Due Process as Choice of Law: A Study in the History of a Judicial Doctrine

60 Pages Posted: 1 May 2016

See all articles by Matthew J. Steilen

Matthew J. Steilen

State University of New York (SUNY) at Buffalo, Law School

Date Written: April 2016


This Article argues that procedural due process can be understood as a choice-of-law doctrine. Many procedural due process cases require courts to choose between a procedural regime characteristic of the common law - personal notice, oral hearing, neutral judge, and jury trial - and summary procedures employed in administrative agencies.

This way of thinking about procedural due process is at odds with the current balancing test associated with the Supreme Court’s opinion in Mathews v. Eldridge. This Article aims to show, however, that it is consistent with case law over a much longer period, indeed, most of American history. It begins with a reading of due process cases in state courts before the Civil War, and argues that, in many of these cases, courts were asked to negotiate the institutional conflict between themselves and various summary bodies, including non-common-law courts, magistrates, commissioners, corporations, and even legislatures, which played a significant role in the administration of government. The Article then reconstructs federal due process cases in the period from 1870 to 1915, arguing that the Supreme Court limited the use of summary procedures by testing their fit with the so-called public interest, or public right, ostensibly at issue. Finally, the article turns to the due process “revolution” and “counter-revolution,” showing how the traditional choice-of-law framework broke down, resulting in the Mathews decision.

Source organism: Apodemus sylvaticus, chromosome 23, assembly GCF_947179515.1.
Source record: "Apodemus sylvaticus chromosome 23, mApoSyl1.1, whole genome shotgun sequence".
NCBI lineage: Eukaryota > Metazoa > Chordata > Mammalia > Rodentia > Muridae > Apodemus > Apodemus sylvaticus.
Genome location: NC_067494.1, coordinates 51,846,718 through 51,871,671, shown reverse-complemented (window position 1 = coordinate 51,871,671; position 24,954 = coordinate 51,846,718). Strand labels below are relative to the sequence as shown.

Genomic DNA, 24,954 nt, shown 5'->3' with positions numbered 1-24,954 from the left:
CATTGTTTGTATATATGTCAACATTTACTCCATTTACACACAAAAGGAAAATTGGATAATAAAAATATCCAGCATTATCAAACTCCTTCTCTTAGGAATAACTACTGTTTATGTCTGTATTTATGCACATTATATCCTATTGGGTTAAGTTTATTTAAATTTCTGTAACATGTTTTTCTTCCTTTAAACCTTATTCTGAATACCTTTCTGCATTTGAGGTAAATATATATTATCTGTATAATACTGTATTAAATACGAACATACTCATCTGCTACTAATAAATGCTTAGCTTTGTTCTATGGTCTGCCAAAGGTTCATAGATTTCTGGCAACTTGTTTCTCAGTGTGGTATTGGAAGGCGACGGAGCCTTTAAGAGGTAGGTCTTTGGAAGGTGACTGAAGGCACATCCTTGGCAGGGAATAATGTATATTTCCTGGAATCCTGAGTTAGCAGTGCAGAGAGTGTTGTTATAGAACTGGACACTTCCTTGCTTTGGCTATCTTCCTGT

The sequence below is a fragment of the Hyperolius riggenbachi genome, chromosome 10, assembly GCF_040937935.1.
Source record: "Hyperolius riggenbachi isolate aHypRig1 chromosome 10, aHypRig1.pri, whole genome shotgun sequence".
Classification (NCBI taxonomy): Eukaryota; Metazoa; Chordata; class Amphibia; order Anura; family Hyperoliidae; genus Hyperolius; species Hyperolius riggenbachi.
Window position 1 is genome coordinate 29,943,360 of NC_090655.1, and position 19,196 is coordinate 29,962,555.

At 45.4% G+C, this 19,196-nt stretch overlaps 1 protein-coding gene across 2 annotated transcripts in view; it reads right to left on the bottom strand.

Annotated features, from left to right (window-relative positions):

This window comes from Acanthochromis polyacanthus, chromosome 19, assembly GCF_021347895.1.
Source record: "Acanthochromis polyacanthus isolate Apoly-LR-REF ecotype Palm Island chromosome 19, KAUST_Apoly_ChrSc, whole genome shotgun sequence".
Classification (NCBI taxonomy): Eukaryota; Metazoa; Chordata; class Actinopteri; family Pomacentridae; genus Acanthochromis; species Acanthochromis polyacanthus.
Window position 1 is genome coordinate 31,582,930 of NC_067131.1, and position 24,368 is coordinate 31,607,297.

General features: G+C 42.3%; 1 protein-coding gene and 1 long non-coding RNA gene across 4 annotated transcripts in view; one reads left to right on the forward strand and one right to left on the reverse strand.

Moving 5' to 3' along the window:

Keywords: due process, procedural due process, choice of law, conflicts of law, Mathews, Mathews v. Eldridge, Murray's Lessee, Taylor v. Porter, Zylstra, Hoke, Davidson v. New Orleans, Hagar, Londoner, Bi-Metallic, McGrath, Goldberg

Suggested Citation

Steilen, Matthew J., Due Process as Choice of Law: A Study in the History of a Judicial Doctrine (April 2016). William & Mary Bill of Rights, Vol. 24, 2016. Available at SSRN: https://ssrn.com/abstract=2773089

Matthew J. Steilen (Contact Author)

State University of New York (SUNY) at Buffalo, Law School ( email )

School of Law
528 O'Brian Hall
Buffalo, NY 14260-1100
United States

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